And maybe they’d be happy for a while
But Parliament made us shiver
With every “reform” it delivered
Bad news in the Gazette
LawSoc couldn’t stop one more step
I can’t remember if I cried
When I read about justice denied
But something touched me deep inside
The day Legal Aid died

So bye bye
Justice denied
Drove a chevy through our levies
‘Cause they said they’re too high
And good old toffs sipping whiskey and wine
Celebrated as Legal Aid died
This’ll be the day justice dies

Do you believe a Tory gov
Or do you have faith in a High Court judge
If the media tells you to
Now do you believe in the common law
Can justice save your mortal soul
And can you represent yourself alone?
Well, I know that you’re not mad at them
‘Cause you didn’t raise an almighty din
Oblivious to our gloom
Man, you couldn’t see what you’d lose
I was a lowly teenage law student
With a pink highlighter and a statute book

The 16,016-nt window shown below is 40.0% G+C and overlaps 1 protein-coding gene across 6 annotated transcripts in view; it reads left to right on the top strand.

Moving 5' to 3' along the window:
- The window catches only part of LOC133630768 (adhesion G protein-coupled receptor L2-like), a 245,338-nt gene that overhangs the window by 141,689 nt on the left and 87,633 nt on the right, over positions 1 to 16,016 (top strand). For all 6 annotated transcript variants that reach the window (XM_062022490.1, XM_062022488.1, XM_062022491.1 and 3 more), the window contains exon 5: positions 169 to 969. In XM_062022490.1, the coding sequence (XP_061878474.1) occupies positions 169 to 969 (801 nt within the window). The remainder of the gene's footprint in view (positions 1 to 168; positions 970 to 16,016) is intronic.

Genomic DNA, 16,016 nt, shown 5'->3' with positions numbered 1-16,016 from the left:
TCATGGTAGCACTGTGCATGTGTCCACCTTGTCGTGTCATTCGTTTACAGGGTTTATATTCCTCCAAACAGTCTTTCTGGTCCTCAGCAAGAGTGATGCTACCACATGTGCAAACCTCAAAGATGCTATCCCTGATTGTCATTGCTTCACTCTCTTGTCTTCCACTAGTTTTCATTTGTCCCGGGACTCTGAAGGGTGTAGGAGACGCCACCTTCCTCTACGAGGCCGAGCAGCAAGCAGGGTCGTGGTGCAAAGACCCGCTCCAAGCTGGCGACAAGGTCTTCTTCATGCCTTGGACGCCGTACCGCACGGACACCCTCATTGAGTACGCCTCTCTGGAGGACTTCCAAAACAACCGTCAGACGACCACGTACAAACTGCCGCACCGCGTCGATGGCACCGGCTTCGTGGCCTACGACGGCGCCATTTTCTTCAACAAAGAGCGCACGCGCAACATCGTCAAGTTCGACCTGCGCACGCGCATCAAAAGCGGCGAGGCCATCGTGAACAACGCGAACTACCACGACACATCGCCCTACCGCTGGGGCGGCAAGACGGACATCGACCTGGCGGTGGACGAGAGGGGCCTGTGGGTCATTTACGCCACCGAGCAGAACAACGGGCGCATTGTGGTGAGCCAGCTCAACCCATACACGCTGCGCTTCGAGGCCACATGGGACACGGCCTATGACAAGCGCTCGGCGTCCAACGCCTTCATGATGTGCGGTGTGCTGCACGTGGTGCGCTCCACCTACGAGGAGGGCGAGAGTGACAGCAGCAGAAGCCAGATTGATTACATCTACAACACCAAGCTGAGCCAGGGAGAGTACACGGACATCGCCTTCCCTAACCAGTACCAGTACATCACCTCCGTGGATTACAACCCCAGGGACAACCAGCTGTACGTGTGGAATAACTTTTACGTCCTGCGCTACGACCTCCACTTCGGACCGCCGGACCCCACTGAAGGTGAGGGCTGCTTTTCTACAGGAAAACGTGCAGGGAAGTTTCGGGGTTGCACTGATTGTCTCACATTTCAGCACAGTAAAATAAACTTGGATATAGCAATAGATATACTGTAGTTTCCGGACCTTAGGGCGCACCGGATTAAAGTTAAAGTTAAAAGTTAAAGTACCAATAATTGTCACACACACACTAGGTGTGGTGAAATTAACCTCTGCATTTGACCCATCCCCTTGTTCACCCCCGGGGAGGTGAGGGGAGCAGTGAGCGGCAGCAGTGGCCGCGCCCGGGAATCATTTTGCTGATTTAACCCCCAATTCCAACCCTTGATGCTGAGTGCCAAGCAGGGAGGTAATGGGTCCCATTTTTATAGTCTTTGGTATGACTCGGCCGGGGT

But I knew I was out of luck
The day Legal Aid died

I started singing bye bye
Justice denied
Drove a chevy through our levies
‘Cause they said they’re too high
And good old toffs sipping whiskey and wine
Celebrated as Legal Aid died
This’ll be the day justice dies

Now for ten years plus we’ve been on our own
They say we’ve grown fat on the public’s woes
But then that’s how it’s always been
While McCartney sang for the bloody queen
His awful voice drowned out our screams
LASPO shattered our naive dreams
‘Cause while you all were looking down
Politicians stole Justice’s sword and crown
The courtroom was adjourned
No lawyers will return
And while Gove reviled the book of Marx
Supreme Justices met in a secret court
And we sang dirges in the dark
The day Legal Aid died

We were singing, bye bye
Justice denied
Drove a chevy through our levies
‘Cause they said they’re too high
And good old toffs sipping whiskey and wine
Celebrated as Legal Aid died
This’ll be the day justice dies

Helter skelter in a freezing winter
People lost their rights to warmth and shelter